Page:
Polemic or Political?

For decades, no, for millennia, critics have debated the uses of poetry. Plato, remember him? He would have banned poets from his ideal republic. Trouble makers, dreamers, realists instead of idealists. All true. Then a while later along came the US Constitution and the idea of free speech. Wahoo! Poets could make as much trouble as they dared. They could write about whatever crossed their weird minds. This was a good idea even though it still broke hearts and rules in other, less open countries. No more hiding poems in the USA, no more need to memorize what could not be published. Remember Akhmatova having friends memorize her poems until it was again safe to print them them? My good fortune not to live under such pressure.

Poetry has long been a means to voice opposition to social injustice, pure meanness and discrimination. It certainly worked for W.B. Yeats in Ireland. When the Occupy Wall Street happened, I jumped right in to contribute poems, to add my voice to a movement that seemed likely to make a difference. I’m not sure that it worked, but it was better than sitting in frustrated silence. Now, again, I’ve answered the call for poems that connect craft and imagery to public issues, ideas and situations beyond  the lyric born from our private, individual lives.

It’s not that I no longer write the personal lyric, the narrative of experience, the observation of surroundings that amaze and instruct me. But at the invitation of the editor of The Colorado Independent, Susan Greene, I’m writing and publishing News Poetry. And it feels right to again respond to current events. The process involves two layers of editing, one being the poetry editor, Jackie St Joan, and the other being Susan, who makes the final decision to publish or not. She wants short, free verse, accessible poems. News Poetry is not just for English majors.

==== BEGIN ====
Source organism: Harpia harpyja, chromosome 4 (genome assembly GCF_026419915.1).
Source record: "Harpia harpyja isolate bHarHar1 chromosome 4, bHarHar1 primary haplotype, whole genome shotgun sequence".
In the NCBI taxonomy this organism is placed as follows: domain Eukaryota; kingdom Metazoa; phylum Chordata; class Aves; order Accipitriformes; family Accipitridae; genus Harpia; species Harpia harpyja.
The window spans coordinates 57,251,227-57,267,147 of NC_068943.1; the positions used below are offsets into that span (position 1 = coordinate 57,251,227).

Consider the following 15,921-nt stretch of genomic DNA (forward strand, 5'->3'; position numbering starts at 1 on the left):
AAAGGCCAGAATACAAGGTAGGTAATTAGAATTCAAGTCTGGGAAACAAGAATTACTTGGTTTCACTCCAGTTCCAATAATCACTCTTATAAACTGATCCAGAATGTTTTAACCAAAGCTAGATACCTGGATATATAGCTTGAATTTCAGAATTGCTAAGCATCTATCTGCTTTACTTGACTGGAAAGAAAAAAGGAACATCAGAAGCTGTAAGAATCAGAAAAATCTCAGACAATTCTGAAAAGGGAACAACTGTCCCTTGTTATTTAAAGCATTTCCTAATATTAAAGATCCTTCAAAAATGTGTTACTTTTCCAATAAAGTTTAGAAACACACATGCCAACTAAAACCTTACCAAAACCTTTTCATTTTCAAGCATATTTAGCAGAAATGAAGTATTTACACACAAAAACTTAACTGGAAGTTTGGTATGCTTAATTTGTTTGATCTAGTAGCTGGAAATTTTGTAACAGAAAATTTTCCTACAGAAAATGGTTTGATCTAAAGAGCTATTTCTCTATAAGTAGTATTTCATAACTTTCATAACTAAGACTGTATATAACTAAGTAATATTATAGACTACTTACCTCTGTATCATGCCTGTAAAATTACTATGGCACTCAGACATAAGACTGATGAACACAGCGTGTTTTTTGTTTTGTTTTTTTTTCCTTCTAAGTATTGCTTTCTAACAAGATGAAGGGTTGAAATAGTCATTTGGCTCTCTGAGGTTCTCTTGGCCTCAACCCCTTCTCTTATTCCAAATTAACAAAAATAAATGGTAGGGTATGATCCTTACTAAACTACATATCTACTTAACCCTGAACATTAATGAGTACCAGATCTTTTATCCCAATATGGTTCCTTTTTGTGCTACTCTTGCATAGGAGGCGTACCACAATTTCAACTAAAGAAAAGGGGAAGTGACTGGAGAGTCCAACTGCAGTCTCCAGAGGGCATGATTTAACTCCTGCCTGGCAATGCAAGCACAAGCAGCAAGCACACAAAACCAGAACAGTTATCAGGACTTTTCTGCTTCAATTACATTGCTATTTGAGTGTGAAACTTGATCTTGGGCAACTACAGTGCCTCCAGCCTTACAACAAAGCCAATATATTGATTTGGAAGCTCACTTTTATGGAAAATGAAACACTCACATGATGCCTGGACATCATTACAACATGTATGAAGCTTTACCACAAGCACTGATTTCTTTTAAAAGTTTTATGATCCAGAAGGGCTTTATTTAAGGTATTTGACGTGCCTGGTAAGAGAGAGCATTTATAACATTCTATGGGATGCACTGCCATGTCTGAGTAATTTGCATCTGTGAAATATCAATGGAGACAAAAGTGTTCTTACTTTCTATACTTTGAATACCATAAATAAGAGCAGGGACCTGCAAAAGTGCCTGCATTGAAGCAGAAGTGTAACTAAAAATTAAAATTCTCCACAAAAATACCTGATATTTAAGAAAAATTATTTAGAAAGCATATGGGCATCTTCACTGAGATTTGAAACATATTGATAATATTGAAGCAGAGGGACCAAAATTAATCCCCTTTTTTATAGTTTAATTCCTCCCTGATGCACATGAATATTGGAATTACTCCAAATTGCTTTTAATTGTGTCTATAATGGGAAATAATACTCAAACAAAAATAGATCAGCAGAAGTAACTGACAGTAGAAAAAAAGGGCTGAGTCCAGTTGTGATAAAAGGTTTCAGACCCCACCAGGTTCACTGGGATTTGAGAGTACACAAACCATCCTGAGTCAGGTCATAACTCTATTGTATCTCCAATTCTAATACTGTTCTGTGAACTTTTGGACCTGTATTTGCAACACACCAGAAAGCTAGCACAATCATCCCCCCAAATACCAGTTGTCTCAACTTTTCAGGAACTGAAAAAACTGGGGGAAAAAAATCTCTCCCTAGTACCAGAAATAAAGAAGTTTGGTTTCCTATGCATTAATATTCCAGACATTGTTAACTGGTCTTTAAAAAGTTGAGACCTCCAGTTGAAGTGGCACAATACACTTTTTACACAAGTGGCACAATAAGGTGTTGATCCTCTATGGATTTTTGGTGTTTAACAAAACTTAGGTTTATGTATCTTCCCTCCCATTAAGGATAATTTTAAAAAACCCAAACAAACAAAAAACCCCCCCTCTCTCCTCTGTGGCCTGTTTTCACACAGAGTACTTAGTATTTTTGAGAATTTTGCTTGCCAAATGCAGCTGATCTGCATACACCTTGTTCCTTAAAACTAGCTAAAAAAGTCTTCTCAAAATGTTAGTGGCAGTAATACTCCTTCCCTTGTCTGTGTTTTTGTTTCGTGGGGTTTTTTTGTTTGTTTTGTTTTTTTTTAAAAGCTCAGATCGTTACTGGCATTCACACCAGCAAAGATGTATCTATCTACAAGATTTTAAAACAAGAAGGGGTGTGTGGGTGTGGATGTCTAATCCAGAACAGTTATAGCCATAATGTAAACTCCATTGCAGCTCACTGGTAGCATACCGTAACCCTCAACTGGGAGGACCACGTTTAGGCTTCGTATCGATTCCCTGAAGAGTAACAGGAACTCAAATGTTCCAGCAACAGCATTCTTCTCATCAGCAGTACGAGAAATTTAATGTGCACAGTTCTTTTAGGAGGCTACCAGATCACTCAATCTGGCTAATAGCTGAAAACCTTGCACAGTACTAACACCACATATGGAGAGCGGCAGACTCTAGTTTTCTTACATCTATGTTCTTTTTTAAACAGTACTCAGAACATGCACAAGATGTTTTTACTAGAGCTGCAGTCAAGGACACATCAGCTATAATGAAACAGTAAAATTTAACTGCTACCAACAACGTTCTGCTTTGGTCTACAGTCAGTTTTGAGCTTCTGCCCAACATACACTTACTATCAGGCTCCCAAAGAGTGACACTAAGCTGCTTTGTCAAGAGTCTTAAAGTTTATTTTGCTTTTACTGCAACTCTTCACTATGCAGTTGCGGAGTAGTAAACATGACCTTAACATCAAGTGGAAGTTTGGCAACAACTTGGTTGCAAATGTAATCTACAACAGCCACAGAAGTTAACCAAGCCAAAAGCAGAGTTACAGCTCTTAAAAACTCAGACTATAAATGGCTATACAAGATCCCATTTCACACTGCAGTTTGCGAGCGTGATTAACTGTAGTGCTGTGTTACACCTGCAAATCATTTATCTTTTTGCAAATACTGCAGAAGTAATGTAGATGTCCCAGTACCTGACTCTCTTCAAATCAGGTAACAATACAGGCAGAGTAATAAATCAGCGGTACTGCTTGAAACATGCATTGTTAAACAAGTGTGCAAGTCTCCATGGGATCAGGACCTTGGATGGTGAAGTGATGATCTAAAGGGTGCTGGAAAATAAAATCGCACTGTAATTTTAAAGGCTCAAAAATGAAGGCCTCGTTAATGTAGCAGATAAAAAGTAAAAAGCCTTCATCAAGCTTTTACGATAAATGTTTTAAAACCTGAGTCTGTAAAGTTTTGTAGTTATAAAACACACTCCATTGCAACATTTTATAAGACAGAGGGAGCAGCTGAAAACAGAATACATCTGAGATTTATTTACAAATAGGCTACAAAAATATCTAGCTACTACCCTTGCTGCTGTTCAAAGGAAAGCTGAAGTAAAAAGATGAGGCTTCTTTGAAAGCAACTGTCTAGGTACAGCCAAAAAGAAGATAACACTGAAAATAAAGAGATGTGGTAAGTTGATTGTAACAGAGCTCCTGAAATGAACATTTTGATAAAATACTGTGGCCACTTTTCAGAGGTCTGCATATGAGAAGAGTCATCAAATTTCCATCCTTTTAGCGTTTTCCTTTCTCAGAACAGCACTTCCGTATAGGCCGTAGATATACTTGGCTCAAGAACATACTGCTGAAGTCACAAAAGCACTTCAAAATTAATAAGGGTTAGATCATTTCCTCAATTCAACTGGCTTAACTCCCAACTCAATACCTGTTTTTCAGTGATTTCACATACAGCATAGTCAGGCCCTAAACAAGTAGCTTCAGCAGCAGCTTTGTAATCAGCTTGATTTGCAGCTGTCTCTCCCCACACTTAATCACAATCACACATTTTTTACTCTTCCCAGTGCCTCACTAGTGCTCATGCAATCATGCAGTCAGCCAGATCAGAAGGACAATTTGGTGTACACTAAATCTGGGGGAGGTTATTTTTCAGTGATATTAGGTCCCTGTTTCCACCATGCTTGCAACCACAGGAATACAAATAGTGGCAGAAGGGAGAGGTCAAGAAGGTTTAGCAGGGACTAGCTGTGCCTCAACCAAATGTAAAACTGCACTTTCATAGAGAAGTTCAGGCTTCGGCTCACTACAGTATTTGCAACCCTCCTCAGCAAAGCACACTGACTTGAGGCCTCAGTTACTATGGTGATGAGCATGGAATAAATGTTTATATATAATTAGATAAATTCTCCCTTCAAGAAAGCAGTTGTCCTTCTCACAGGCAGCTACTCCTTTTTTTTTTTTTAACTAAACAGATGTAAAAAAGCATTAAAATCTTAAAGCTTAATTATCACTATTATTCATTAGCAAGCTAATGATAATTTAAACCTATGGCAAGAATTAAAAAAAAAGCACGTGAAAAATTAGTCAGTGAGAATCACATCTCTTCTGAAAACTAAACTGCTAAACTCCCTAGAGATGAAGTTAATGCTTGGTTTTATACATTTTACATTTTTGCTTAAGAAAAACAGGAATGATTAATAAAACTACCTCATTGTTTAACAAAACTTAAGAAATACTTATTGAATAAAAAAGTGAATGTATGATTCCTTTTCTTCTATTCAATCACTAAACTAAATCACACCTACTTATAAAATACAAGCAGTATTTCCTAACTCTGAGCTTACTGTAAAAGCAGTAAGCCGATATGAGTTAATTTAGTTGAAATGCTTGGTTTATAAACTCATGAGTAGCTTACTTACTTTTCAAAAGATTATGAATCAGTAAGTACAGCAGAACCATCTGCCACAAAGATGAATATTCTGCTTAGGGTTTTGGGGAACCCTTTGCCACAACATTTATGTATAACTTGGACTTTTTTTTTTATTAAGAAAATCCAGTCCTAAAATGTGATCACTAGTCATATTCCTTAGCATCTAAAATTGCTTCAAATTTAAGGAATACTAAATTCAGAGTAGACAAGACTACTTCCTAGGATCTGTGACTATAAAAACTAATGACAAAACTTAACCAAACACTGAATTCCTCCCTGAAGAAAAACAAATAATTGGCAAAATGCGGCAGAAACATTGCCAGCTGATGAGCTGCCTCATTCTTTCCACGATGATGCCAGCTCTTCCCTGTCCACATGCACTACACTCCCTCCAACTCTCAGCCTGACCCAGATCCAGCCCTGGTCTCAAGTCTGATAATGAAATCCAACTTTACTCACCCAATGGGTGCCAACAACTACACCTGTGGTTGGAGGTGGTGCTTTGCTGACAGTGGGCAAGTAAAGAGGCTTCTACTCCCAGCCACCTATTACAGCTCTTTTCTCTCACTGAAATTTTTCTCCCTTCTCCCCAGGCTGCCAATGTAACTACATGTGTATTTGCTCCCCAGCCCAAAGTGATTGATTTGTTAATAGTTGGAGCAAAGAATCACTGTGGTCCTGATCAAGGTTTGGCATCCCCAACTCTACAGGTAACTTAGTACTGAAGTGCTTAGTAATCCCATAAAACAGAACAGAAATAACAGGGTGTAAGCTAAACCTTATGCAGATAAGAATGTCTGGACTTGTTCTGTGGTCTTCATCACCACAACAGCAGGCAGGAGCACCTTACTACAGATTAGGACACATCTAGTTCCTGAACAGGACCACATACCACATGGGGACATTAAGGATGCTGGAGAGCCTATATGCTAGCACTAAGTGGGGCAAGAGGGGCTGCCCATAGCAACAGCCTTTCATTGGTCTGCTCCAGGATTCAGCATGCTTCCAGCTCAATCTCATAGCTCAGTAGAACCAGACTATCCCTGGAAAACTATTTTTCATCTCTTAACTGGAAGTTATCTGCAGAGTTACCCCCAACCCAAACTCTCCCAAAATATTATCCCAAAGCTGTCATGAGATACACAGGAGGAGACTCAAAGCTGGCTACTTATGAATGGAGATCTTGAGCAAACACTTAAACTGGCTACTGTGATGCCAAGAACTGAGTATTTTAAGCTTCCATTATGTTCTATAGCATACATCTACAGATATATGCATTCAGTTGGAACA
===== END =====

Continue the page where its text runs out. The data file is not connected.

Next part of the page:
Writing about the news is a challenge. Not everyone approves. Poets rightly fear the danger of the polemic, the sermon, the demand that the reader share the writer’s belief, attitude or political persuasion. But the challenge to say something pertinent and still allow room for other attitudes is a healthy dare. I like it.

Please, READ FOR EQUALITY

Denver Talks is a partnership between Lighthouse Writers Workshop, the NEA’s Big Read, and the City & County of Denver. The upcoming program features poet Claudia Rankine and Mayor Michael B. Hancock in conversation on November 15. Rankine’s book is Citizen: An American Lyric.

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